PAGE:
4. Fresenius Kabi (formerly APP) (personal communications). May 16, June 7, July 12, August 30, September 16, October 24, 2011; January 11, February 15, March 9, April 4 and 17, May 14, June 12, July 3 and 9, August 27, October 16, December 4, 2012; January 16, February 13, March 29, April 23, May 7, July 8, August 6, September 9, October 8, and December 6, 2013; February 20, March 5 and 31, May 12, June 27, and August 27, 2014.
  5. JHP Pharmaceuticals. Pitressin (Vasopressin) Injection Synthetic [product information]. Rochester, MI: JHP Pharmaceuticals; January 2010.
  6. Baughman VL, Golembiewski J, Gonzales JP, Alvarez W, eds. Anesthesiology and Critical Care Drug Handbook. 9th ed. Hudson, OH: Lexi-Comp; 2010.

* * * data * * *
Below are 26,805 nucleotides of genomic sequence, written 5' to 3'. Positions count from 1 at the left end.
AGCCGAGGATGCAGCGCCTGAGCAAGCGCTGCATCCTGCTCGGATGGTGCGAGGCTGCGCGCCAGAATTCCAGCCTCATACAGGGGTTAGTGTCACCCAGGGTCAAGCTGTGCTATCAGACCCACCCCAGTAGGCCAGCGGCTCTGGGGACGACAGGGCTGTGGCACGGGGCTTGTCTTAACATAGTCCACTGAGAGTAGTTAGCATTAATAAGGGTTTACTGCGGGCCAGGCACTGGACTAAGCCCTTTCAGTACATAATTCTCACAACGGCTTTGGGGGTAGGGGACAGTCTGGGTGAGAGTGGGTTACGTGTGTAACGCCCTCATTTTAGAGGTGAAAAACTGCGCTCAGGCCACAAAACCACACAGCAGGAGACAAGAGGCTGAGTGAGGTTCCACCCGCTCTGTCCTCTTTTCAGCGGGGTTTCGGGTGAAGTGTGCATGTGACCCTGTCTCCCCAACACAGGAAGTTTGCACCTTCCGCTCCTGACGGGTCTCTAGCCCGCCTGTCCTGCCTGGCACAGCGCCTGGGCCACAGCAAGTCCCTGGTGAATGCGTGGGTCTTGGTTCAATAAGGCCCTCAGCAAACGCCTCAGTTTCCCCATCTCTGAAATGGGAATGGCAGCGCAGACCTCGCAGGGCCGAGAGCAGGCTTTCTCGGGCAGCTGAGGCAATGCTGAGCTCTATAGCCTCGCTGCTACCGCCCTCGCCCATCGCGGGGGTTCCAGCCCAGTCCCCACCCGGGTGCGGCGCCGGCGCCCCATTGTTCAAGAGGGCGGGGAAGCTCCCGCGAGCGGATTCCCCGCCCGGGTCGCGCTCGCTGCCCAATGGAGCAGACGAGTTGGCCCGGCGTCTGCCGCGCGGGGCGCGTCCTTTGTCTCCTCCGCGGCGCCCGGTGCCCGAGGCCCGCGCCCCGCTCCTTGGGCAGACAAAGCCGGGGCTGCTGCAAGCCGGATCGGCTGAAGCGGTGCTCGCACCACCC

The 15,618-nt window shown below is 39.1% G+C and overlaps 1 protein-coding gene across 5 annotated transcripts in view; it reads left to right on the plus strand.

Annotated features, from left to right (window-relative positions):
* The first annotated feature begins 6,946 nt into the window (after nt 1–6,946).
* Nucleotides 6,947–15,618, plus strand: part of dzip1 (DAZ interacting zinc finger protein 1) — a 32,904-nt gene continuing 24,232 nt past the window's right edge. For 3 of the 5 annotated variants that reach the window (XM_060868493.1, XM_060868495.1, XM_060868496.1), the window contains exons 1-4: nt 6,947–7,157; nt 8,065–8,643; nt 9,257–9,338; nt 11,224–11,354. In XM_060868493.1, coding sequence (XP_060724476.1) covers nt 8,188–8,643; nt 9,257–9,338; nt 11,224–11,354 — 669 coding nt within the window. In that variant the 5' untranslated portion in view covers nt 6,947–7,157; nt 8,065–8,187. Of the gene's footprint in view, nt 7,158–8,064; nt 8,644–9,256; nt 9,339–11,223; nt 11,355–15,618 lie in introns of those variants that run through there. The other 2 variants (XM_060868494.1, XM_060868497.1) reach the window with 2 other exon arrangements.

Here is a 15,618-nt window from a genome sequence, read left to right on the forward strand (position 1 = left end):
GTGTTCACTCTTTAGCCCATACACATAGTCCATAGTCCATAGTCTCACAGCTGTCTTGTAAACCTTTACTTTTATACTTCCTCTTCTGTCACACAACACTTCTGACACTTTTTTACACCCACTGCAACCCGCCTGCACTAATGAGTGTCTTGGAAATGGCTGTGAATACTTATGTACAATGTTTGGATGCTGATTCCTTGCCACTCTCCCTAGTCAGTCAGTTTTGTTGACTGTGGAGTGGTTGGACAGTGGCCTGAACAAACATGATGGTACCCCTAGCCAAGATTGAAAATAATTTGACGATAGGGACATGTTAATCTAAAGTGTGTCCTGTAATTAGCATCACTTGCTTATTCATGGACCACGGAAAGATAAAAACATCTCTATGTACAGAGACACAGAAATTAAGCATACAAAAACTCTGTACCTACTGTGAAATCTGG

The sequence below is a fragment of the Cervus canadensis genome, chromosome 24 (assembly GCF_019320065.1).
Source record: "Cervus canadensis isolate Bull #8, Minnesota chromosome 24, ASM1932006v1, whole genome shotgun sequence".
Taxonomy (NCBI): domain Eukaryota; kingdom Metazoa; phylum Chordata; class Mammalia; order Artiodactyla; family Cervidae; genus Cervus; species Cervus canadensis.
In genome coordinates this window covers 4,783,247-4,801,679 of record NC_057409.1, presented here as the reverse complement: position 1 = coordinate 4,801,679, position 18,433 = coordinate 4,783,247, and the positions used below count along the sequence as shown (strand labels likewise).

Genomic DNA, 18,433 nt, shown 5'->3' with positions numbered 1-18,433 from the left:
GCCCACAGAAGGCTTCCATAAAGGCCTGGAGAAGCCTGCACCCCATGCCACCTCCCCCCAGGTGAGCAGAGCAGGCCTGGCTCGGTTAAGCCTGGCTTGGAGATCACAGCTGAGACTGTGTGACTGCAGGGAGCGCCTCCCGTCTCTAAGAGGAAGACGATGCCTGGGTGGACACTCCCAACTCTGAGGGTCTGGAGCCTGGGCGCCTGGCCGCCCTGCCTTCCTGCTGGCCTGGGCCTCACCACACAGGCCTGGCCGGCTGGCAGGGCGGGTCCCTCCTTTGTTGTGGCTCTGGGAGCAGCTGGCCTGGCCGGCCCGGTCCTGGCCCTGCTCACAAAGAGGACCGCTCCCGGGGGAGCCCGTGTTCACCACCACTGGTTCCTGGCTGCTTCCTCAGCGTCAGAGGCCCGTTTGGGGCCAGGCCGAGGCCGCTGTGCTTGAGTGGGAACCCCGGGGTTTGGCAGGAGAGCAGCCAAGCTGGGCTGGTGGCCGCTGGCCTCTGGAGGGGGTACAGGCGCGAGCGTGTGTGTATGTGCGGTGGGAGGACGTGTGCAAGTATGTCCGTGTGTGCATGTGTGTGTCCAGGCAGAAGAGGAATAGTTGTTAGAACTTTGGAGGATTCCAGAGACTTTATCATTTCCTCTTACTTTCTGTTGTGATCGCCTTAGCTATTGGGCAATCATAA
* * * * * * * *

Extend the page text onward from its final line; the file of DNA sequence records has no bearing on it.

7. McEvoy GK, Snow EK, Kester L, Litvak K, Miller J, Welsh OH, eds. AHFS DI (Lexi-Comp Online). Bethesda, MD: American Society of Health-System Pharmacists; 2011.
  8. Wickersham RM, Novak KK, managing eds., eds. Drug Facts and Comparisons (eFacts). St. Louis, MO: Wolters Kluwer Health, Inc.; 2011.
  9. Sanofi-Aventis. DDAVP (Desmopressin) Injection [product information]. Bridgewater, NJ: Sanofi-Aventis; July 2007.
  10. United Network for Organ Sharing. Critical Pathway for Organ Donor. Available online.  Accessed May 19, 2011.
  11. Anon. Drug Evaluation: Vasopressin. In: Hutchison TA, Shahan DR, Anderson ML, eds. Drugdex System [internet database]. Greenwood Village, CO: Thomson Healthcare; 2011. Updated periodically.
  12. Bauer SR, Lam SW. Arginine vasopressin for the treatment of septic shock in adults. Pharmacotherapy. Oct;30(10):1057-1071.
  13. Dictus C, Vienenkoetter B, Esmaeilzadeh M, Unterberg A, Ahmadi R. Critical care management of potential organ donors: our current standard. Clin Transplant. Dec 2009;23 Suppl 21:2-9.
  14. Garcia-Tsao G, Sanyal AJ, Grace ND, Carey W. Prevention and management of gastroesophageal varices and variceal hemorrhage in cirrhosis. Hepatology. Sep 2007;46(3):922-938.